How To Find Your Illustration Style In 4 Easy Ways
With the internet being so saturated with artists and designers from all walks of life, it can be hard to stand out as an illustrator. It often feels discouraging to see all of the fantastic art other people create, and like there are no new niches left to fill. Everyone always talks about finding a unique illustration style, but what does that even mean?
Whether new to the industry, or a working illustrator still struggling to find their unique style, these tips might be able to help. Here are four key ways to start figuring out an illustration style.
1. Understand What This Means Personally
Defining illustration style is difficult because every artist sees it in a different light. Some illustrators focus on maintaining a very consistent style that’s easily recognizable from anywhere. Others prefer a more versatile approach that gives them some artistic leeway. Yet despite the difference in approach or technique, their style is still recognizable as their own.
It’s crucial to make this distinction when finding one’s artistic style. After all, being creative equals not conforming to a single idea of what that definition means. In this case, whether it’s sticking to a very rigidly defined art style or experimenting with different techniques that complement each other.
The best way to approach this is to look at what other artists have done and start experimenting with different styles. See what works, what doesn’t, and what feels versatile enough to stick. As with anything in the creative world, practice is the only thing that will make the process easier.
Something to consider as well is how the work will ideally be used. What niche to become a part of?
2. Start Building a Reference Library
Some would say an artist is only as good as their references. While that may not be entirely true, having a strong library of references can help fuel the creative process. One way of finding a unique style is by trying to combine different references from admired artists. It may turn out to look nothing like expected, and even if nothing comes of it, something valuable would have been learned in the process.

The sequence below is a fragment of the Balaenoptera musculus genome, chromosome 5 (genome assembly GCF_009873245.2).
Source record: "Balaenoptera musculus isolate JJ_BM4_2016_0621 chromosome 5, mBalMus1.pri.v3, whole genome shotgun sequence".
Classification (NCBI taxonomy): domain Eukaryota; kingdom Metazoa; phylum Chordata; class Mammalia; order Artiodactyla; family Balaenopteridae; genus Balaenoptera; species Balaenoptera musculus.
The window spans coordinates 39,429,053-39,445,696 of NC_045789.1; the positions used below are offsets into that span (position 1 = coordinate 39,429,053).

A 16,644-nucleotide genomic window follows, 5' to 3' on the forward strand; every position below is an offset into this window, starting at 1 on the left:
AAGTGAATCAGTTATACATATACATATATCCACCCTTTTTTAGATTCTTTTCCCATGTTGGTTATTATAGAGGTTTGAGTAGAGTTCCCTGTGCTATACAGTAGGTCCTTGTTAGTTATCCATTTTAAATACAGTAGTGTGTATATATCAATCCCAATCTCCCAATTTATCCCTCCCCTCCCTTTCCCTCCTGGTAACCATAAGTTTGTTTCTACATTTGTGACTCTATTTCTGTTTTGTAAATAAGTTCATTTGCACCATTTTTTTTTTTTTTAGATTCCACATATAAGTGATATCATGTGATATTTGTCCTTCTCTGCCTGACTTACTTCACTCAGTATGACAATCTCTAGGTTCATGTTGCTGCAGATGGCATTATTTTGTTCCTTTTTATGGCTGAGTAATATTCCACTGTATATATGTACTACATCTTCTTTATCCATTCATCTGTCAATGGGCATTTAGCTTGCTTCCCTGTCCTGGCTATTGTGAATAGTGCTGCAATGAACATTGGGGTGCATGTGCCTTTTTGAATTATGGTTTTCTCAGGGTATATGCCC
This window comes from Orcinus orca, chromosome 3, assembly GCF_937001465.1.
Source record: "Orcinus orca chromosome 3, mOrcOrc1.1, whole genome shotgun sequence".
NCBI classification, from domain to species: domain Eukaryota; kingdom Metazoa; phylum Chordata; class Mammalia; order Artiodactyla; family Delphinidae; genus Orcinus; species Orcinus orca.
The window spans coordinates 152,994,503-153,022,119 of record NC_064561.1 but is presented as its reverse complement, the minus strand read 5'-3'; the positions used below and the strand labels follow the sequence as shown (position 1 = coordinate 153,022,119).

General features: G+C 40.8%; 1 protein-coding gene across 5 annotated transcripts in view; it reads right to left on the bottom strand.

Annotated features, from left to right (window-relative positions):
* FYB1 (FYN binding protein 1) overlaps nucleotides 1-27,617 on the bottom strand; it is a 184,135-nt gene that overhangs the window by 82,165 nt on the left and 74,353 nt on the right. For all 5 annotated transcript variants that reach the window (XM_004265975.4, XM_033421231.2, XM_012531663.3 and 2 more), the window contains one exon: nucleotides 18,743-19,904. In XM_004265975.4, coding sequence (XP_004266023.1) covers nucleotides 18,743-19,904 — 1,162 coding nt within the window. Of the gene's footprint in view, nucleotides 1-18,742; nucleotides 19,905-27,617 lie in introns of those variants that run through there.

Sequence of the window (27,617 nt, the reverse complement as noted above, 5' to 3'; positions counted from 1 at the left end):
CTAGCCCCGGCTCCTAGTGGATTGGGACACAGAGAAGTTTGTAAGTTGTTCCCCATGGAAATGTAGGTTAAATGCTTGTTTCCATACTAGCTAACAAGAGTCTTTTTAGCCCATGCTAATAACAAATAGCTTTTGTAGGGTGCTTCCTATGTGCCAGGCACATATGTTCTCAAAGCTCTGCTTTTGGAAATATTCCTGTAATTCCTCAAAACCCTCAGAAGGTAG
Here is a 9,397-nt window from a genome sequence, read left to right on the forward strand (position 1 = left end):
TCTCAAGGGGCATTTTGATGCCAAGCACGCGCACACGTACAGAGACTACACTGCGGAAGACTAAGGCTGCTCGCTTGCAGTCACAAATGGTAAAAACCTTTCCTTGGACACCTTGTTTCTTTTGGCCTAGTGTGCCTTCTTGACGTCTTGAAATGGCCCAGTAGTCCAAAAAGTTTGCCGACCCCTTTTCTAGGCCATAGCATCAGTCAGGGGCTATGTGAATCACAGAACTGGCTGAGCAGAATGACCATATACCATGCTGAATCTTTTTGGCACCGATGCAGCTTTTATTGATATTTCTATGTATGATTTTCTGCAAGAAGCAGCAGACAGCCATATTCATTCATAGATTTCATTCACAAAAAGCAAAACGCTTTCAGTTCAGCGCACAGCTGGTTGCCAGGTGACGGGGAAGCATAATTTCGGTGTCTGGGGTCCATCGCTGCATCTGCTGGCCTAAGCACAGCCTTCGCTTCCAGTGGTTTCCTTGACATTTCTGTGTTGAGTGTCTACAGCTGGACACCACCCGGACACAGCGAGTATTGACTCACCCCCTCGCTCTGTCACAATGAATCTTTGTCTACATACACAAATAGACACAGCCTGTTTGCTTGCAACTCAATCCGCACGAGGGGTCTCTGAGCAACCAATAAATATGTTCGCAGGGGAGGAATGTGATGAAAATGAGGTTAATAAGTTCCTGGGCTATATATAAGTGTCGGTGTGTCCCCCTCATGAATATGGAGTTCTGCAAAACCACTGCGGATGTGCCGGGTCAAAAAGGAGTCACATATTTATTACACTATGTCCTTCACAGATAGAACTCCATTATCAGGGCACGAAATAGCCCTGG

There are plenty of places to collect references from, including:
● Google Images
Even photo-sharing sites like Flickr can help with some more realistic photo references. Just be careful when visiting various websites online, as malicious websites and hackers are prevalent. Especially when downloading images, whether on a laptop, smartphone, or tablet.
Try to use security tools like anti-virus programs and VPNs to stay safe. What are the benefits of VPN? This service (usually an app) that encrypts a device’s network connection and routes it through secure servers. This keeps attackers from tracing the connection and enacting various types of attacks.
3. Experiment with Textures, Shapes, and Colors
Finding a style comes down to experimentation. No one draws (or paints) in the same way, and that’s a good place to kick off from. Try to vary between different:
● Colors: Choose about 3 – 5 solid colors at a time and combine them with other elements to see how that goes. Some illustrators stick to a specific color palette through all of their works.
● Shapes: Are organic or geometric shapes preferable? Maybe a mixture of both? ● Line variation: Try both thick and thin lines. Then try leaving out hard lines entirely and see how that goes. Then try a combination of all three in one illustration.
● Textures: Prefer lots of textures? Or simple, clean lines? How about different shading techniques?
● Mediums: It’s impossible to know whether a medium is great before trying it. There are so many different types of mediums available today, too – from stenciling and watercolor to digital options like photoshop and illustrator. Try a combination of different approaches and see what happens.
4. Sketch a Subject Multiple Times
Start off by picking something simple like a fox or dinosaur and try to sketch it at least 5 times, with different styles and angles. Do this again and again, and see what patterns emerge. Try to emulate that pattern to find a unique voice within the body of work.
This approach can be replicated with more complicated artwork like landscapes as well.
At the end of the day, don’t put too much pressure on finding a unique illustration style as that can stifle creativity too. Trust the process and be realistic about goals and timeframes.
Some people take years before they truly find their unique perspective as an artist. But with so many influences and avenues of exploration, there’s never been a better time to try!